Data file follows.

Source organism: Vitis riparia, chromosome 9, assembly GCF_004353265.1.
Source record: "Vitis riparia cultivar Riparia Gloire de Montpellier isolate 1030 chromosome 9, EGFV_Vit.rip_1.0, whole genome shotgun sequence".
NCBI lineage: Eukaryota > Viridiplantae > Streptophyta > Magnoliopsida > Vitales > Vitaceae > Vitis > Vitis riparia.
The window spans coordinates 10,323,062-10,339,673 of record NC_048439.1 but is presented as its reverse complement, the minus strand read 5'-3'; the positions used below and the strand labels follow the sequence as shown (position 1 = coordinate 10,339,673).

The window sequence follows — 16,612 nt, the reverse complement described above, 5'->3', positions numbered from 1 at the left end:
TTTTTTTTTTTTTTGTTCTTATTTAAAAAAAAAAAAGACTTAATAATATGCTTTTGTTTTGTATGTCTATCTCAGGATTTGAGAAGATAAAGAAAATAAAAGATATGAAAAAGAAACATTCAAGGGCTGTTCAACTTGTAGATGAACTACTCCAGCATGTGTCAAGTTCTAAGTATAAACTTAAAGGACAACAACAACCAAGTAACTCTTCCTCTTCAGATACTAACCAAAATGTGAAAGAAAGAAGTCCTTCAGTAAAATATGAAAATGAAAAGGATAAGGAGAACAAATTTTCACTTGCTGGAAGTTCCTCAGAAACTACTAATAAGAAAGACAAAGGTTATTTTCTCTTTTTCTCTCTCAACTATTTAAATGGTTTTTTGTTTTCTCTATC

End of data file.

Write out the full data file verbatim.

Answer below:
Source organism: Vitis riparia, chromosome 9, assembly GCF_004353265.1.
Source record: "Vitis riparia cultivar Riparia Gloire de Montpellier isolate 1030 chromosome 9, EGFV_Vit.rip_1.0, whole genome shotgun sequence".
NCBI lineage: Eukaryota > Viridiplantae > Streptophyta > Magnoliopsida > Vitales > Vitaceae > Vitis > Vitis riparia.
The window spans coordinates 10,323,062-10,339,673 of record NC_048439.1 but is presented as its reverse complement, the minus strand read 5'-3'; the positions used below and the strand labels follow the sequence as shown (position 1 = coordinate 10,339,673).

The window sequence follows — 16,612 nt, the reverse complement described above, 5'->3', positions numbered from 1 at the left end:
TTTTTTTTTTTTTTGTTCTTATTTAAAAAAAAAAAAGACTTAATAATATGCTTTTGTTTTGTATGTCTATCTCAGGATTTGAGAAGATAAAGAAAATAAAAGATATGAAAAAGAAACATTCAAGGGCTGTTCAACTTGTAGATGAACTACTCCAGCATGTGTCAAGTTCTAAGTATAAACTTAAAGGACAACAACAACCAAGTAACTCTTCCTCTTCAGATACTAACCAAAATGTGAAAGAAAGAAGTCCTTCAGTAAAATATGAAAATGAAAAGGATAAGGAGAACAAATTTTCACTTGCTGGAAGTTCCTCAGAAACTACTAATAAGAAAGACAAAGGTTATTTTCTCTTTTTCTCTCTCAACTATTTAAATGGTTTTTTGTTTTCTCTATC